Once a defendant has been found unfit to plead, found to have committed the act (via a trial of facts) and sentenced to hospital (via the Mental Health Act), can the case be reopened when the defendant becomes well again?

I am under the impression that at some time the law was that the defendant was sectioned until he became well again. But now it just gets dealt with via the trial of facts.

1 Answer 1


Can the case be reopened when the defendant becomes well again?


See the Criminal Procedure (Insanity) Act 1964, and the related Crown Prosecution Service guidance:

Section 5(1)(b) and (2) of the Criminal Procedure (Insanity) Act 1964 provides that where a person has a finding made that they are under a disability and that they did the act or omission charged, the court shall make:

  • a hospital order (with or without a restriction order);

  • a supervision order; or

  • an order for his absolute discharge.

Section 5A(4) of the same provides for an express power for the Secretary of State for Justice to remit for trial a person who becomes fit for trial while detained in hospital under a hospital order and a restriction order made under section 5(2)(a) Criminal Procedure (Insanity) Act 1964.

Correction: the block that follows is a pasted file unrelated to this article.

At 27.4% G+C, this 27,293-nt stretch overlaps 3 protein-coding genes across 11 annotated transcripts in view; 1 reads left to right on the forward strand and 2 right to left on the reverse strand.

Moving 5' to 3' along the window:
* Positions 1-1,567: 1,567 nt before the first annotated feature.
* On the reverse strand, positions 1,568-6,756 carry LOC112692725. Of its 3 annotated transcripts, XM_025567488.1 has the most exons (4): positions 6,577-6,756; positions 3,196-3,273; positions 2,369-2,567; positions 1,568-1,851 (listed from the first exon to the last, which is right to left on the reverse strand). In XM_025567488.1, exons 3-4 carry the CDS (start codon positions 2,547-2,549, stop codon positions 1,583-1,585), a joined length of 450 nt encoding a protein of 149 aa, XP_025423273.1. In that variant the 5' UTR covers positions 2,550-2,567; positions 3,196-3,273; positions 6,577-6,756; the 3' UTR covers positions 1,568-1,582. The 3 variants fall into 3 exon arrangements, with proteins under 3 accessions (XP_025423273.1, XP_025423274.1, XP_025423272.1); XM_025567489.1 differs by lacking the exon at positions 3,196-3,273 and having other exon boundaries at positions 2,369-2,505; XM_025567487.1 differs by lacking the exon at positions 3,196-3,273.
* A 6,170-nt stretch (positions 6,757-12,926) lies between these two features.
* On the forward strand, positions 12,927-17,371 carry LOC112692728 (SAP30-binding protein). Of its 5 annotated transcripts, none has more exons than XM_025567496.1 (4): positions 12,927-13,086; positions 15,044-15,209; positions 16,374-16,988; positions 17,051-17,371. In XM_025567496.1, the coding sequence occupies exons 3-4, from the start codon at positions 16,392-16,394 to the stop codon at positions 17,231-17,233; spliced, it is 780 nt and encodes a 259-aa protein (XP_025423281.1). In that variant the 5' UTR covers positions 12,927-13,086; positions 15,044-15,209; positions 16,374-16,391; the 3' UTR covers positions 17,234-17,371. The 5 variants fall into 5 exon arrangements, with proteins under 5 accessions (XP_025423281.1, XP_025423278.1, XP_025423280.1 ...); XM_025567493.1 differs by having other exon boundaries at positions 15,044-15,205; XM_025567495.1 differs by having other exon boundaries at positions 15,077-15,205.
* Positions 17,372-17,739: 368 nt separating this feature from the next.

Section 4A(2) Criminal Procedure (Insanity) Act 1964 provides that a finding of unfitness will have the effect that the trial "shall not proceed or proceed further". Although the fitness to plead procedure can result in an acquittal, a finding that the offender did the act or made the omission charged is not a conviction and does not amount to the determination of a criminal charge. It does not preclude a full trial of the accused if s/he becomes fit to be triedR v H [2003] UKHL 1.

  • Is this something that happens a lot? I get the feeling that it doesn't. I guess this is because by the time the retrial comes along the defendant has already spent a significant amount of time in "custody". Almost as much time as he would otherwise have spent in prison custody.
    – HMPtwo
    Dec 11, 2022 at 17:31

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